Engine coolant is used to keep the engine running at a safe temperature and prevent it from overheating. Here are the steps to follow to replace engine coolant:

  1. Start by making sure that your engine is cool. Never attempt to replace engine coolant on a hot engine.
  2. Locate the coolant reservoir. It is usually a plastic tank near the radiator with a cap labelled ‘coolant’ or ‘antifreeze’.
  3. Remove the cap and add the appropriate type of engine coolant. Most vehicles require a 50/50 mixture of water and coolant – however, this isn’t always the case. Read the instructions on the coolant bottle.
  4. Once the coolant has been added, replace the cap, and start the engine. Allow the engine to run for a few minutes and then turn it off.
  5. Check the coolant level. If necessary, add more coolant to bring the level up to the ‘full’ mark.
  6. Replace the cap and you’re done.

It’s important to check your engine coolant level regularly and replace it when needed. Doing so will keep your engine running smoothly and help prevent costly repairs down the line.

Replace Spark plugs

Some manufacturers recommend replacing spark plugs every 30,000 miles, but keep in mind there are other recommendations depending on the engine type or manufacturer, so refer to the service literature for you own vehicle.

If your car is struggling to start or vibrates a lot, you may need new spark plugs sooner.

Remove the HT leads first before unscrewing the plugs themselves, making sure you clean the area thoroughly. Place the new plugs in the socket and lower into the gap, before tightening up by hand at first followed by a torque wrench to the correct setting.

Replace air filter

Usually, one of the simpler checks you can do. Simply unclip the airbox and remove it to reveal the dirty air filter. Remove the used air filter and replace with the new clean one, before re-fastening the airbox.

How can I recycle my oil?

If you service your own car, one of the trickiest things to sort out is the used oil. Engine oil should be recycled after use and not mixed with any other substances.

To find your nearest oil recycling facility, and for more information on recycling oil, check out the government’s Oil Bank Line website.

What jobs should I ask a specialist to do?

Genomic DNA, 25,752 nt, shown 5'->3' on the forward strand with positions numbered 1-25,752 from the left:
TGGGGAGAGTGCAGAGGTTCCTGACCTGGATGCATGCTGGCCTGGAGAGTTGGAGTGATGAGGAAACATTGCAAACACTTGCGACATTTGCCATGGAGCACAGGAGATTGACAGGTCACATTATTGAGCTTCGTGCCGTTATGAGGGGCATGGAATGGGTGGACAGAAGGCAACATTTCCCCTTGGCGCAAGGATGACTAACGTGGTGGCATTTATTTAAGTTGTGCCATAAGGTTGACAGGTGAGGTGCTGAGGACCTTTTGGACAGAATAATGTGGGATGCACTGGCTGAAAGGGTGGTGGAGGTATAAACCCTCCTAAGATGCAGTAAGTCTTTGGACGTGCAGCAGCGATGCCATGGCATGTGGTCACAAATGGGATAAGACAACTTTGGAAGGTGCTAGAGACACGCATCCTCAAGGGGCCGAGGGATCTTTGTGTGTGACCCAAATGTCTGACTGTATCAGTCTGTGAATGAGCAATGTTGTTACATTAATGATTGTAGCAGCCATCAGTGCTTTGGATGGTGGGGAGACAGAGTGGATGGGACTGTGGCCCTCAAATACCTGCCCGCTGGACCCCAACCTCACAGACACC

Even though you may be confident in servicing your own vehicle, it does come with certain risks.

Safety is the main reason why servicing and MOTs are carried out on vehicles – and compromising this isn’t something any owner should take lightly.

Brake fluid, discs, pads and anything else related to this area of the car are crucial in stopping the vehicle. So, this should always be left to a professional if you even have the slightest bit of doubt.

Also, fuel systems and filters are incredibly complicated – and not something you can learn by following a YouTube video.

Often a service will require extensive work and a large area to work in. If you do not have the time, skill or space to carry out these tasks safely and to the highest standard possible, then it is best to visit a local garage.

Service your own car vs approved garage

Although there are many benefits that come with regular maintenance and general upkeep of your vehicle, it might not always be the best choice to carry out engineering work without the correct knowledge of tools.

Is it cheaper to do it yourself? Sure, it can be – but if you make a mistake it could cost you a lot more to repair the damage. Also, if your mistake leads to a dangerous accident, then you could be liable.

Can I fix it this issue? If there are small maintenance things you can do throughout the year, then do them, as this will make sure the vehicle is in the best condition possible.

Should I leave it to a professional?  If you are asking yourself this, then take it to an expert.

Car maintenance is a vital part of car ownership. Stay on top of it and your car will retain its value and keep all road users safe.

Have you serviced your own car before? What advice would you give to someone looking at doing this for their vehicle? Leave your comments below.

Book a car service today

It’s easy to book a service online at one of our local approved garages. Find a trusted local garage with the RAC stamp of approval.

Book a car service today
Book a car service today